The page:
Alex Dowsett: The TT Man

In the recent Ster ZLM  Tour, a 2.1 ranked pro race in Europe, Alex Dowsett backed up his outstanding victory in the London Nocturne with a third in the prologue and an eventual sixth overall. Not bad for a neo pro at that level!

The foundation for that great result came in the time trial and Team Sky’s Alex Dowsett has shown time and time again in 2011 he can compete against the World’s best time trialists. Time Trialling is certainly his thing and VeloUK spoke to him before that ride in London recently which had many people looking for superlatives.

To begin, Alex explained that it was actually mountain biking that got him into cycling before adding,  “I got introduced to road cycling by Eric and Glen Smith of the Maldon Cycling Club and the way they did that was through time trialling.”

“It is a very easy way to get into the sport and you can do it on any bike and it was a case of  going out, 10 miles as hard as a I could and 28.01 was my first ever 10 mile time. That was when I got the bug. Don’t get me wrong, while you are doing it, it is horrible, not pleasant at all, but after the finish I get a sense of satisfaction that I have pulled everything out of myself and know I want to better myself next time”.

“That was where it started with me, on a road bike, and then I worked up to a time trial bike as well as having a stint on a fixed wheel.”

Photos: Andy Sheridan Photography

Asked how he feels time trialling compares to road racing in the UK, Alex replies “It’s huge and as big if not bigger than the road scene. It is much older than the road scene. A lot of what people don’t see is that a lot of time trials are out of the way by 8 in the morning when everyone is crawling out of bed so you don’t  see anything of it.”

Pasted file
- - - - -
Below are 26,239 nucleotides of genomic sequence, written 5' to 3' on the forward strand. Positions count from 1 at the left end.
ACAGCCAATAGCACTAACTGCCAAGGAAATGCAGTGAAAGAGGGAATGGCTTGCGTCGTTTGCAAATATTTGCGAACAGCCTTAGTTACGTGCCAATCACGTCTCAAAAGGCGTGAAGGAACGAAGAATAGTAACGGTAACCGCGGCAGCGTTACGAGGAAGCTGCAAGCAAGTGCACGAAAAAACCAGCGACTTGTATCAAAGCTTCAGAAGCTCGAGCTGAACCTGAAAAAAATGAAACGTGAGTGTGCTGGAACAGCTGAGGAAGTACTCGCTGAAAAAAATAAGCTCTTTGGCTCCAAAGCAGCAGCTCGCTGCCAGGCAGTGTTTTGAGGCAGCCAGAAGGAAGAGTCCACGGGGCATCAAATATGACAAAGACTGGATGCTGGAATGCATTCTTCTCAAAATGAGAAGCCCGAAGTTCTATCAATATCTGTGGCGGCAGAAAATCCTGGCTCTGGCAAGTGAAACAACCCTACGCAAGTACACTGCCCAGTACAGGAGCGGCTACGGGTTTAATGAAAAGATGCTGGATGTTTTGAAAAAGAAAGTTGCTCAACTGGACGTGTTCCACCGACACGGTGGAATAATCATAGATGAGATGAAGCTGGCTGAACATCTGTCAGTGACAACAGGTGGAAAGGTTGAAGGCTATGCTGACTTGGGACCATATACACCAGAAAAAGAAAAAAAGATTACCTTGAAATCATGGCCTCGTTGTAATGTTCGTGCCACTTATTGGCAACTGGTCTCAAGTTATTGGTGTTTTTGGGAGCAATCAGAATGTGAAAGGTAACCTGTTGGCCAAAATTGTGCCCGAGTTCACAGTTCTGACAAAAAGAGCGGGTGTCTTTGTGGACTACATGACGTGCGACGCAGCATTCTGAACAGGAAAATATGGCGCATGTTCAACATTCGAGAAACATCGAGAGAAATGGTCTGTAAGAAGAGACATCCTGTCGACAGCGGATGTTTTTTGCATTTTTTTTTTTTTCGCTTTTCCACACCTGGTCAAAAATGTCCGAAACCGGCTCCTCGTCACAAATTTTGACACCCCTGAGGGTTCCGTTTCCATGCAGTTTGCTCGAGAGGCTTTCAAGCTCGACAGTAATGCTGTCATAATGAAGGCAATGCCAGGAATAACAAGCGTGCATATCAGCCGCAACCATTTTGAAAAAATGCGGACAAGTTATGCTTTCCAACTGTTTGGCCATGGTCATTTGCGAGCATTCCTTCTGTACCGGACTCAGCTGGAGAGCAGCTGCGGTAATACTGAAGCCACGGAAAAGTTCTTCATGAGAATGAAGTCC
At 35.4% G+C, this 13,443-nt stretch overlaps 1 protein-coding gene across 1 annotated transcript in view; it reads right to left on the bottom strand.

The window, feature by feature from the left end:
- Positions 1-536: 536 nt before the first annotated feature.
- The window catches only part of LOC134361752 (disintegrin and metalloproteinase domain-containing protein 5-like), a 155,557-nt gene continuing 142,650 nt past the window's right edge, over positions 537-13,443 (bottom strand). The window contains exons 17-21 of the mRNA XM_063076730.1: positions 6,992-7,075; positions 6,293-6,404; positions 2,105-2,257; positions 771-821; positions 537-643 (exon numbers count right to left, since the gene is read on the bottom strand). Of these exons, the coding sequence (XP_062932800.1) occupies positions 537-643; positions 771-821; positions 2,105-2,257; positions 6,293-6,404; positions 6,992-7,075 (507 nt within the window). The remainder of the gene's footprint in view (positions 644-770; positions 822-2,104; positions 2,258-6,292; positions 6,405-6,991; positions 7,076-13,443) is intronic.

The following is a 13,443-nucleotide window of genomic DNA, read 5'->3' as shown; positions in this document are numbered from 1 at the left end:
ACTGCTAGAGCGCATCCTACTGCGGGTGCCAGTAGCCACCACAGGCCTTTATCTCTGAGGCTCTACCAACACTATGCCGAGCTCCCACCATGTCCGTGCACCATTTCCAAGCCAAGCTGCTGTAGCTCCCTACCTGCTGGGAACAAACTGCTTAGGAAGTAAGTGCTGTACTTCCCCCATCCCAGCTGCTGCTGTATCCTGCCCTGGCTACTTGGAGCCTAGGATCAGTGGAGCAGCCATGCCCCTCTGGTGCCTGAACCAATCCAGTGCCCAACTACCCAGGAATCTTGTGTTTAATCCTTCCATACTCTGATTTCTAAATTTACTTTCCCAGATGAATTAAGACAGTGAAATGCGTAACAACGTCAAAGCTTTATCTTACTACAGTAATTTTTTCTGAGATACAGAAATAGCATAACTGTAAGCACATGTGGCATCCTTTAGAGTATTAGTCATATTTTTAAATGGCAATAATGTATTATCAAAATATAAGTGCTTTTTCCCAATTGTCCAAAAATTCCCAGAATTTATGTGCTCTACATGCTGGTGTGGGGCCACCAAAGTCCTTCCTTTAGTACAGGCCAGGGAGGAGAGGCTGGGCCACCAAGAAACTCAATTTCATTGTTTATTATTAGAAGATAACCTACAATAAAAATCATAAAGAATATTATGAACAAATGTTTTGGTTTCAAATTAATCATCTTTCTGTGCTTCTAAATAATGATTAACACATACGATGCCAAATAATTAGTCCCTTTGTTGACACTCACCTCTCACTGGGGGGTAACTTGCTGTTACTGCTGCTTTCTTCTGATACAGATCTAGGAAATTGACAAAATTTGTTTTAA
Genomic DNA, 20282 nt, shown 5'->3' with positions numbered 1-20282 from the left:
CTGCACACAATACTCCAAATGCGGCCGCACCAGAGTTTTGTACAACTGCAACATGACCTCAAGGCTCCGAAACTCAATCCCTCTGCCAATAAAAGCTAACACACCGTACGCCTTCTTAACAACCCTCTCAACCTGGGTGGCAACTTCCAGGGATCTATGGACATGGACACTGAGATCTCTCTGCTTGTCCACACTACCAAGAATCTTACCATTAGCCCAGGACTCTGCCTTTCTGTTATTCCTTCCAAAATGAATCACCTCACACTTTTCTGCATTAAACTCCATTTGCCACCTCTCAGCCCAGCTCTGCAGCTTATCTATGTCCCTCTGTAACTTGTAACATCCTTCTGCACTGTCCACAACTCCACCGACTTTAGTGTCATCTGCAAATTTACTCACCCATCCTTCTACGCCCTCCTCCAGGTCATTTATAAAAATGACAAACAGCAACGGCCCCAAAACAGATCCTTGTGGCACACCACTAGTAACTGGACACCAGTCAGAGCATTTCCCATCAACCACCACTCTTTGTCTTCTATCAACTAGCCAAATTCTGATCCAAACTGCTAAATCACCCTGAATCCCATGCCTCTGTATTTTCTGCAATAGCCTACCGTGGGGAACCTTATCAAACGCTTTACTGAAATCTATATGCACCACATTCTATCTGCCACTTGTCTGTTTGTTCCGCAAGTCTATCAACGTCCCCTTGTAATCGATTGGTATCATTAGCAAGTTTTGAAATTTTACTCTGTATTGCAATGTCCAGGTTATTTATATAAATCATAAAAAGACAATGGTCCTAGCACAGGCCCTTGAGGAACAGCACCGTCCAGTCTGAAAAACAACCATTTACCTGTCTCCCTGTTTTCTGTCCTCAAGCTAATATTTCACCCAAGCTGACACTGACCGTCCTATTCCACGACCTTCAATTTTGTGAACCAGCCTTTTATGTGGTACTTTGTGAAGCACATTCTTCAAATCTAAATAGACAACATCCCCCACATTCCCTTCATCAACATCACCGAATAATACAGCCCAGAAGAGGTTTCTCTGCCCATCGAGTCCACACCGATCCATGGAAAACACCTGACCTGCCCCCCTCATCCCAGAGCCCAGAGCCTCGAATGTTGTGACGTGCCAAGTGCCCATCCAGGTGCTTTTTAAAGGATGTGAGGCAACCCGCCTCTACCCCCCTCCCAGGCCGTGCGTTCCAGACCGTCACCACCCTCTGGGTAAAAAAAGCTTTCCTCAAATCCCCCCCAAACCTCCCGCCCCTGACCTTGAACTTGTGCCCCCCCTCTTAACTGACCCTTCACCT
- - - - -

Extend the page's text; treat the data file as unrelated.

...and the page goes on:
“It is quite staggering when you get an event that starts at 6am and you get 120 people entering it  and then go and turn themselves inside out. That is time trialling and the buzz you get from it.”

One of the most talked about aspects of Time Trialling are the courses used which vary from country lane circuits to dual carriageways. Alex is quite forthright in saying “I think some times the dual carriageway courses are the safest. The thing about them is that there is room to give cyclists room and I have had closer calls on the smaller courses than I have on the bigger ones.”

“The best courses are single lane courses where the road is a lane and half wide whilst some of the real sporting courses are littered with hazards.”

“You have driveways and junctions and all sorts and if you ‘re rocketing down a hill, quite comfortably doing 60k an hour, on the tri bars and two hand positions away from brakes, I’m not going to stop in time if anyone pulls out and they won’t register I’m travelling that fast either. The most dangerous thing about the dual carriageways is the slip roads and I’ve seen organisers take the course up the slip road, across and back down again. I like the dual carriageway.”

Looking at the results, the same riders do Time Trials week in week out and I asked, if he wasn’t a professional, would he do the same. Alex replied, “I do already to be honest. Around my area, I could time trial every day of the week if I wanted to. The evening 10’s I incorporate into my training quite well so it’s perfect for me.”